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BioMed Research International
Volume 2015, Article ID 967680, 10 pages
Research Article

Basic Fibroblast Growth Factor Ameliorates Endothelial Dysfunction in Radiation-Induced Bladder Injury

1Department of Urology, Affiliated Drum Tower Hospital, School of Medicine, Nanjing University, Nanjing 210008, China
2Institute of Urology, Nanjing University, Nanjing 210008, China
3Department of Surgery, Jinling Hospital, School of Medicine, Nanjing University, Nanjing 210002, China
4State Key Laboratory of Pharmaceutical Biotechnology, Nanjing University, Nanjing 210093, China

Received 7 April 2015; Revised 23 June 2015; Accepted 2 July 2015

Academic Editor: Sung-Hoon Kim

Copyright © 2015 Shiwei Zhang et al. This is an open access article distributed under the Creative Commons Attribution License, which permits unrestricted use, distribution, and reproduction in any medium, provided the original work is properly cited.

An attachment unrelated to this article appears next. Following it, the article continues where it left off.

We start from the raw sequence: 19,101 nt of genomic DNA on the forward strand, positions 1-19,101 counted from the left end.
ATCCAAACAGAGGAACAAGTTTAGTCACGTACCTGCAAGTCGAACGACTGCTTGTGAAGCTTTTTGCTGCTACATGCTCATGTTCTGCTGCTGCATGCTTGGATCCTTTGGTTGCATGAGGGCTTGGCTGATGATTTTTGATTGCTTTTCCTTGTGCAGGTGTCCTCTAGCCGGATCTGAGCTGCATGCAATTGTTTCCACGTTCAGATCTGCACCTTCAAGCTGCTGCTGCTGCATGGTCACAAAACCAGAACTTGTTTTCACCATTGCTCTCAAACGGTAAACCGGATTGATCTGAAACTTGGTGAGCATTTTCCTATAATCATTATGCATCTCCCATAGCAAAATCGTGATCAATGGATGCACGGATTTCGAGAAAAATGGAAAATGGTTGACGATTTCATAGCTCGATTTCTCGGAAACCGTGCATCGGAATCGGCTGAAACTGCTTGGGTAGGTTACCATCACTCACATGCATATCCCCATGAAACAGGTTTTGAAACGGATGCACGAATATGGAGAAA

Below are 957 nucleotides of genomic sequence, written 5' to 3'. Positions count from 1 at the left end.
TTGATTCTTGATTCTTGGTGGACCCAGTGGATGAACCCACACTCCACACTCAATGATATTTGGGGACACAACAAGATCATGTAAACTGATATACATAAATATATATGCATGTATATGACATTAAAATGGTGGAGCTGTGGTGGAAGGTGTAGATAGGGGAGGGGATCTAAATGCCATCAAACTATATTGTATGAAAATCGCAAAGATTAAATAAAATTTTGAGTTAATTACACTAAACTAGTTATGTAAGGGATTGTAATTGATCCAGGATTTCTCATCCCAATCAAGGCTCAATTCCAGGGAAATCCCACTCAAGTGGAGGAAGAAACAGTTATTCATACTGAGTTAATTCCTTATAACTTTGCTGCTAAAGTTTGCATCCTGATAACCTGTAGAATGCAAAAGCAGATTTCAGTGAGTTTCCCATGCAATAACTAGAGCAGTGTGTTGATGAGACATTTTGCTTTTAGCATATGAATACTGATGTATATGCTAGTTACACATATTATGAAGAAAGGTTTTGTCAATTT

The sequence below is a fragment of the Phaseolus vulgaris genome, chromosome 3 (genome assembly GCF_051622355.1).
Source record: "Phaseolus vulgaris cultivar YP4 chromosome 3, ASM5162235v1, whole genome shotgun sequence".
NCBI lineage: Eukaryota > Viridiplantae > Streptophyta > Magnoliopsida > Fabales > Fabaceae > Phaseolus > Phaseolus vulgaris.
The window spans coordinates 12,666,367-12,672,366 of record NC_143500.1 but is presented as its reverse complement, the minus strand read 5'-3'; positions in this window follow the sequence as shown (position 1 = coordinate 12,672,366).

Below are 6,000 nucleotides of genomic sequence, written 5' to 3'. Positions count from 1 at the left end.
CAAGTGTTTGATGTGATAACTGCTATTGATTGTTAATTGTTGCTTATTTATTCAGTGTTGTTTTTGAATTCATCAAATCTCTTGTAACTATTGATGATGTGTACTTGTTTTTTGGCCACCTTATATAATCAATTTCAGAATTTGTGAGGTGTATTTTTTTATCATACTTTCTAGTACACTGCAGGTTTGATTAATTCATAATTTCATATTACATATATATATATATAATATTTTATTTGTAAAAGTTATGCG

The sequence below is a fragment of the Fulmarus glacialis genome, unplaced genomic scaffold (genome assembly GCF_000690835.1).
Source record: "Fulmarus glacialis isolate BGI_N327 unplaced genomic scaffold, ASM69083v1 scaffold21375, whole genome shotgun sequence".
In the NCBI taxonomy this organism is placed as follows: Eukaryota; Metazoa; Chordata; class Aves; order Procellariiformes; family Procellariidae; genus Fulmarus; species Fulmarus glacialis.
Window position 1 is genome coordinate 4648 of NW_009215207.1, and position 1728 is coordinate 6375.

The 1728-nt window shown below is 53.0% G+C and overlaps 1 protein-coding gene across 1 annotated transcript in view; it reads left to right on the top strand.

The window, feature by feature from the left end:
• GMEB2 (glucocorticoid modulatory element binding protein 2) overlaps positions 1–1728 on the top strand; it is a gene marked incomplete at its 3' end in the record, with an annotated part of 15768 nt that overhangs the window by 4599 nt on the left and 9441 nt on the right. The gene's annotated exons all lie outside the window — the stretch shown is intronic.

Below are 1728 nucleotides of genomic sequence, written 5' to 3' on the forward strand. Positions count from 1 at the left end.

This study was designed to explore the effect of basic fibroblast growth factor (bFGF) on radiation-induced endothelial dysfunction and histological changes in the urinary bladder. bFGF was administrated to human umbilical vein cells (HUVEC) or urinary bladder immediately after radiation. Reduced expression of thrombomodulin (TM) was indicated in the HUVEC and urinary bladder after treatment with radiation. Decreased apoptosis was observed in HUVEC treated with bFGF. Administration of bFGF increased the expression of TM in HUVEC medium, as well as in the urinary bladder at the early and delayed phases of radiation-induced bladder injury (RIBI). At the early phase, injection of bFGF increased the thickness of urothelium and reduced inflammation within the urinary bladder. At the delayed phase, bFGF was effective in reducing fibrosis within the urinary bladder. Our results indicate that endothelial dysfunction is a prominent feature of RIBI. Administration of bFGF can ameliorate radiation-induced endothelial dysfunction in urinary bladder and preserve bladder histology at early and delayed phases of RIBI.